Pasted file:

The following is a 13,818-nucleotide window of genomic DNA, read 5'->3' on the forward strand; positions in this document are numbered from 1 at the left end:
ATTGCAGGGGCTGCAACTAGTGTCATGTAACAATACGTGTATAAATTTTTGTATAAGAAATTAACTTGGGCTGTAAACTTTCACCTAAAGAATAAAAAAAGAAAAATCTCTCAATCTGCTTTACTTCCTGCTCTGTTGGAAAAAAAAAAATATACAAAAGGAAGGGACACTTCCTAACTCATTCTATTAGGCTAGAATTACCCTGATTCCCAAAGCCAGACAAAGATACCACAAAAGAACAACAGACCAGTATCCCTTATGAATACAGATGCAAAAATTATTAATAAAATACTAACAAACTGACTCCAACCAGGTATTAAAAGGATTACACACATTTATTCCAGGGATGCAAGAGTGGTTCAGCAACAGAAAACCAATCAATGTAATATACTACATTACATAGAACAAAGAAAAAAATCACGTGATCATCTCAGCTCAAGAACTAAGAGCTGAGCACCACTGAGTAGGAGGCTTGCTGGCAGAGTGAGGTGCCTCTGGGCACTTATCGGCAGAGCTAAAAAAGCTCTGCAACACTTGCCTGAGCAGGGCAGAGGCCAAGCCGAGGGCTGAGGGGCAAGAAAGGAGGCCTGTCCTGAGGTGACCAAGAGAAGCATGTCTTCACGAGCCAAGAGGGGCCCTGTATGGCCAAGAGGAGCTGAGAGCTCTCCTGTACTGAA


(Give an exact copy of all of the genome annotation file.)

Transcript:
The following is a 13,818-nucleotide window of genomic DNA, read 5'->3' on the forward strand; positions in this document are numbered from 1 at the left end:
ATTGCAGGGGCTGCAACTAGTGTCATGTAACAATACGTGTATAAATTTTTGTATAAGAAATTAACTTGGGCTGTAAACTTTCACCTAAAGAATAAAAAAAGAAAAATCTCTCAATCTGCTTTACTTCCTGCTCTGTTGGAAAAAAAAAAATATACAAAAGGAAGGGACACTTCCTAACTCATTCTATTAGGCTAGAATTACCCTGATTCCCAAAGCCAGACAAAGATACCACAAAAGAACAACAGACCAGTATCCCTTATGAATACAGATGCAAAAATTATTAATAAAATACTAACAAACTGACTCCAACCAGGTATTAAAAGGATTACACACATTTATTCCAGGGATGCAAGAGTGGTTCAGCAACAGAAAACCAATCAATGTAATATACTACATTACATAGAACAAAGAAAAAAATCACGTGATCATCTCAGCTCAAGAACTAAGAGCTGAGCACCACTGAGTAGGAGGCTTGCTGGCAGAGTGAGGTGCCTCTGGGCACTTATCGGCAGAGCTAAAAAAGCTCTGCAACACTTGCCTGAGCAGGGCAGAGGCCAAGCCGAGGGCTGAGGGGCAAGAAAGGAGGCCTGTCCTGAGGTGACCAAGAGAAGCATGTCTTCACGAGCCAAGAGGGGCCCTGTATGGCCAAGAGGAGCTGAGAGCTCTCCTGTACTGAA